Nestled in the plains of Colorado, Peetz is a ghost town that offers a glimpse into the state’s rich history. This once-bustling community was home to over 20 businesses, a high school, and even had its own power and light company. However, Peetz stands abandoned today, with only a few retired farmers as full-time residents. Despite its deserted nature, Peetz holds a certain charm and allure for history buffs and ghost town enthusiasts alike.
In this article, we will delve into the fascinating history of Peetz and explore the remnants of its past that still remain today. We will start by discussing the location and accessibility of Peetz, which is crucial for those planning to visit the ghost town.
We will then move on to the history of Peetz, including its land use and the reasons why it became abandoned. Finally, we will discuss the current state of Peetz and the recreational activities visitors can engage in when they visit this Colorado ghost town.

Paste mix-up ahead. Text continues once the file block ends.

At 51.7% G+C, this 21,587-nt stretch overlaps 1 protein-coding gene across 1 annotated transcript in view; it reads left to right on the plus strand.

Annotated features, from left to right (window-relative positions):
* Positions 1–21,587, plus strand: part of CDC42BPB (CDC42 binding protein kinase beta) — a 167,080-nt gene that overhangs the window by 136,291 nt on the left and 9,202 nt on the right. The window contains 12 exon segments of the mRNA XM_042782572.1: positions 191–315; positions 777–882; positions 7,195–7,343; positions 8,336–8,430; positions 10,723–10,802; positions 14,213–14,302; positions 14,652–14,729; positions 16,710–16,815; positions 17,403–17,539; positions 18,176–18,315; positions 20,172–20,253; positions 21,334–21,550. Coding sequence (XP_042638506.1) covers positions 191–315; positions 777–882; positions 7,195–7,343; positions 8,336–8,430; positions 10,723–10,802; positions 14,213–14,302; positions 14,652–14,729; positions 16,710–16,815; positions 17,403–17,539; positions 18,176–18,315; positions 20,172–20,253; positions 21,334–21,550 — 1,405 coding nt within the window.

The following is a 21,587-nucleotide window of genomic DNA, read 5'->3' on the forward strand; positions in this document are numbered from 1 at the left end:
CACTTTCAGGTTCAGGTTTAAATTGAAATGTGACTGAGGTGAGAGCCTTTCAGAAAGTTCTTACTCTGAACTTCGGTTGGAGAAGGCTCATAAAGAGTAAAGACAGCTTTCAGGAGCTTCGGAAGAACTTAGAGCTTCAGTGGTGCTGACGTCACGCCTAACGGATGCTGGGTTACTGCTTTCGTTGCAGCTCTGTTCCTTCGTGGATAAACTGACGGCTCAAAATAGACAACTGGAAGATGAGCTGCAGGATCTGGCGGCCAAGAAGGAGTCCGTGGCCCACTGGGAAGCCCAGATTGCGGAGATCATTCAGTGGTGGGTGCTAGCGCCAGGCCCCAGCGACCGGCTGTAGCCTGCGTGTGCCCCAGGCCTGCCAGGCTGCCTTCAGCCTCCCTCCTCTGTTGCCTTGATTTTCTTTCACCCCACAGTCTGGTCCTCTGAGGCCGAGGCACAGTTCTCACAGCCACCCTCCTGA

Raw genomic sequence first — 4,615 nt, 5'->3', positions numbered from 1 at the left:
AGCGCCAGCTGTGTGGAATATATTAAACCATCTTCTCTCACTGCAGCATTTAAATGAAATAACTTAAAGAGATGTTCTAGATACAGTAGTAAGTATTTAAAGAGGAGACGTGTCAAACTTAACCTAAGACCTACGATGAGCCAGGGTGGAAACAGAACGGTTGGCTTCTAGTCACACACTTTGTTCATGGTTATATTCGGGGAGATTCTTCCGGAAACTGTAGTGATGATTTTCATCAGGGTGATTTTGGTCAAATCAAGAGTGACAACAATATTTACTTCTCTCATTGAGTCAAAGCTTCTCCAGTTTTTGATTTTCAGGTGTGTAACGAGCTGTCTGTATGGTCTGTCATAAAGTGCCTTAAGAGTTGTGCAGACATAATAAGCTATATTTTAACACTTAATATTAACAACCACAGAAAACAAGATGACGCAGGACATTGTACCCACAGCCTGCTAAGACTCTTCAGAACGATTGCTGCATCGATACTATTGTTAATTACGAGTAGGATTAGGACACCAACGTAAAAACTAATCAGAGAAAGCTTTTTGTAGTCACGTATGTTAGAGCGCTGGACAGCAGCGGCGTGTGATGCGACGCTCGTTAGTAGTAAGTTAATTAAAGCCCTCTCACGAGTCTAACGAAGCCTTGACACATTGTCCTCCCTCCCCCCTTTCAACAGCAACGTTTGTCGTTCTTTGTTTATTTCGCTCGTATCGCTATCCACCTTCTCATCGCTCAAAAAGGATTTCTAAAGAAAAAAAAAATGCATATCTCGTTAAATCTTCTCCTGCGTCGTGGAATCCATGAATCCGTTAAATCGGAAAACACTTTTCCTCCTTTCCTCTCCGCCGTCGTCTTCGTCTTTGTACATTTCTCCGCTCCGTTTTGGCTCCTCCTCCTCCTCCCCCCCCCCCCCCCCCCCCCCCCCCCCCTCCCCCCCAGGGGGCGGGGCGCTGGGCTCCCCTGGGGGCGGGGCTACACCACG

- Peetz was once a thriving community with over 20 businesses and its own power and light company, but it eventually became a ghost town due to the decline of agriculture and the rise of urbanization.
- Peetz can be accessed year-round by traveling east on US Hwy. 6 for 9 miles, then north on State Hwy. 113 for 16 miles, and visitors can explore the town’s abandoned business district and visit the Peetz School, post office, gas station, and bar.
- Pheasant hunting in the fall is a popular recreational activity in the area, and Peetz has hosted the annual Colorado Pheasant Hunting Championship.